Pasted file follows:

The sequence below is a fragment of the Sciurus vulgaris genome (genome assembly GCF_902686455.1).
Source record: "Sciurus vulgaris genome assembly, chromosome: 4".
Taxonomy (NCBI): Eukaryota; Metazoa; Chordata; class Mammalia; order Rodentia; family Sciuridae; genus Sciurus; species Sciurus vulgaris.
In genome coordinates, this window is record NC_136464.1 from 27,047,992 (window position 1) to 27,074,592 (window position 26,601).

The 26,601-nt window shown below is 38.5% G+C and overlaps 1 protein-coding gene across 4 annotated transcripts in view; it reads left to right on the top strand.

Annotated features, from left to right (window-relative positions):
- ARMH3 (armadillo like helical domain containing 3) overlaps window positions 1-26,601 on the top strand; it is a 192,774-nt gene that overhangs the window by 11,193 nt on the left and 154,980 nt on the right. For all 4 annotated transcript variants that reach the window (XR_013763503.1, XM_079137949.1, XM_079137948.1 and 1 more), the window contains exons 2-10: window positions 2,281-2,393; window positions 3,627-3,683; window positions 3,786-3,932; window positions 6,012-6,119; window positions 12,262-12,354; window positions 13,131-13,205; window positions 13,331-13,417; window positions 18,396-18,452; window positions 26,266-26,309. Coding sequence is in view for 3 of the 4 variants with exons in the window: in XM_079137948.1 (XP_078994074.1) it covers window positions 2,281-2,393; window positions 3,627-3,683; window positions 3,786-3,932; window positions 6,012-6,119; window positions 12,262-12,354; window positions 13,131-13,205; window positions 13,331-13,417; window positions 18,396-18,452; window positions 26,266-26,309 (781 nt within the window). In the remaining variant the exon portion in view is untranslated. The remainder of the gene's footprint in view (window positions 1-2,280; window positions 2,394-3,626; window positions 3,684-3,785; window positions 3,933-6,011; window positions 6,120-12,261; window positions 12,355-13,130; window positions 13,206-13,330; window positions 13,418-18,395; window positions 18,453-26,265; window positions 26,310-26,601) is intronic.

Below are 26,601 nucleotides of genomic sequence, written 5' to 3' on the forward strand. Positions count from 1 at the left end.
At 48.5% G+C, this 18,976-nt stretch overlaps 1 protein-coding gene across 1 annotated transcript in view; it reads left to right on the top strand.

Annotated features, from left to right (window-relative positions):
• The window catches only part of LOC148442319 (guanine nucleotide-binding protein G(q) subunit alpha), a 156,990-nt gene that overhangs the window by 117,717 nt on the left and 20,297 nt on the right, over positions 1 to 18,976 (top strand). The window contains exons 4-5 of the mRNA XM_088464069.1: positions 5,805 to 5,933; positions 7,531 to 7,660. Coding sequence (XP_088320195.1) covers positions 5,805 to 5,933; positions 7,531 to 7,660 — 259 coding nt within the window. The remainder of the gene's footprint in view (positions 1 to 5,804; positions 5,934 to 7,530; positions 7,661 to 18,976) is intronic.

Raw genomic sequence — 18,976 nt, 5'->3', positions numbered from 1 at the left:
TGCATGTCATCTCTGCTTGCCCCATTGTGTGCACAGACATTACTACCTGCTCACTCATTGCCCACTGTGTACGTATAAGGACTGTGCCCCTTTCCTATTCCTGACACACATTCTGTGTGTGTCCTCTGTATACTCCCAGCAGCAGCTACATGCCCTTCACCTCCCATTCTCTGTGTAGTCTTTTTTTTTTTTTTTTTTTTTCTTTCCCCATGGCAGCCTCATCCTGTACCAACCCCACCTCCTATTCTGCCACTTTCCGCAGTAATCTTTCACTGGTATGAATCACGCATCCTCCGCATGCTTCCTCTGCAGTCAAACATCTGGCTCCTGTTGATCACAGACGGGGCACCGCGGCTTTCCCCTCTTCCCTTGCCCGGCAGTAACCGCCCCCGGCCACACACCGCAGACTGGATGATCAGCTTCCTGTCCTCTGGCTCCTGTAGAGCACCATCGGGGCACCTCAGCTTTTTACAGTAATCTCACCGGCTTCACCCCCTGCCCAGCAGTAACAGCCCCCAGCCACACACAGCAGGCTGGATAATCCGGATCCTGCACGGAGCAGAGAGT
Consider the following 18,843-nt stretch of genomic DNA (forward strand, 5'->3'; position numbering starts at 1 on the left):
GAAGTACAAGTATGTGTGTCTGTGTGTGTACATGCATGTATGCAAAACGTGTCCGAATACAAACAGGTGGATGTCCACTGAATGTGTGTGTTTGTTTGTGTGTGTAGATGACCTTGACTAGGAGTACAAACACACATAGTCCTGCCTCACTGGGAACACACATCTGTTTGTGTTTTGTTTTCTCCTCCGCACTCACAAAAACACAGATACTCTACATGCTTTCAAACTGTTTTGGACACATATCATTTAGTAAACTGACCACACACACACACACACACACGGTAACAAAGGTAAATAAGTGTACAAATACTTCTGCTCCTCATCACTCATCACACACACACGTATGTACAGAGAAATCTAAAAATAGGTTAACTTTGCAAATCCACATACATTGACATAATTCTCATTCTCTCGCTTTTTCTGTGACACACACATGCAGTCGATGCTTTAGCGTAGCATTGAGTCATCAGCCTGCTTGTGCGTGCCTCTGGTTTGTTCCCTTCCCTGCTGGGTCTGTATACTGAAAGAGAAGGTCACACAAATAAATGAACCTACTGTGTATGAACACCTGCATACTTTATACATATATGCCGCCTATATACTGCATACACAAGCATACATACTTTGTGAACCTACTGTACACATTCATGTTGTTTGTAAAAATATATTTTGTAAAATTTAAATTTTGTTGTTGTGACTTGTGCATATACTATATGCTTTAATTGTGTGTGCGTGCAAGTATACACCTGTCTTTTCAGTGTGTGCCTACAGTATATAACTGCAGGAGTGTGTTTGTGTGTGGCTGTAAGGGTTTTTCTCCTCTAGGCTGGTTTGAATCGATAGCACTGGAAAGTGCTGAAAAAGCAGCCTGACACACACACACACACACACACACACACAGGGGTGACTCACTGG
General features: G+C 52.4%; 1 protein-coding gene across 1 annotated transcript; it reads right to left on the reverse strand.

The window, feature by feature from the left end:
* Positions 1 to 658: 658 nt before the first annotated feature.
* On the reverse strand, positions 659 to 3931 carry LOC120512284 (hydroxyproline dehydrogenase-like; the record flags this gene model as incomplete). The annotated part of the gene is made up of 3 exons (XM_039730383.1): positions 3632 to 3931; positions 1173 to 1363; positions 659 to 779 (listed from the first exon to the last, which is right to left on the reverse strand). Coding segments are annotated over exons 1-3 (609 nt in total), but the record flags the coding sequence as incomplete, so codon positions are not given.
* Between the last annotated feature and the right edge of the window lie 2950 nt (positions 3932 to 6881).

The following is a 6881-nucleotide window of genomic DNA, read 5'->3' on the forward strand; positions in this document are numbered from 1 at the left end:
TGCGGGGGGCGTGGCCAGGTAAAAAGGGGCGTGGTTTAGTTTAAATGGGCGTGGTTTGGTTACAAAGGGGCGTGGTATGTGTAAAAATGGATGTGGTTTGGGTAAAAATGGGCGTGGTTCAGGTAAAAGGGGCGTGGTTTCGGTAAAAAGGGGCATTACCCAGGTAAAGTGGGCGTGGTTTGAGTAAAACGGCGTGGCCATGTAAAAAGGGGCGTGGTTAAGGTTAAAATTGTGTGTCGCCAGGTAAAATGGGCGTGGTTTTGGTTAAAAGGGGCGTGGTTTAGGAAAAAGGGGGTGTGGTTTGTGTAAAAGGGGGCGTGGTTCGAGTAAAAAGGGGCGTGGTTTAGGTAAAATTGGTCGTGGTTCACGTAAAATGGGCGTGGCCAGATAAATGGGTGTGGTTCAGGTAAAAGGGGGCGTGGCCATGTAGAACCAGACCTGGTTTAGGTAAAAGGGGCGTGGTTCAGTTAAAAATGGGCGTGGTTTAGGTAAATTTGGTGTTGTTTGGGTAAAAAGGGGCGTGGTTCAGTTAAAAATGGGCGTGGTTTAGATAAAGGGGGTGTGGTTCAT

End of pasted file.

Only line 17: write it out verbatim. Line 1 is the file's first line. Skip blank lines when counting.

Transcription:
The window, feature by feature from the left end: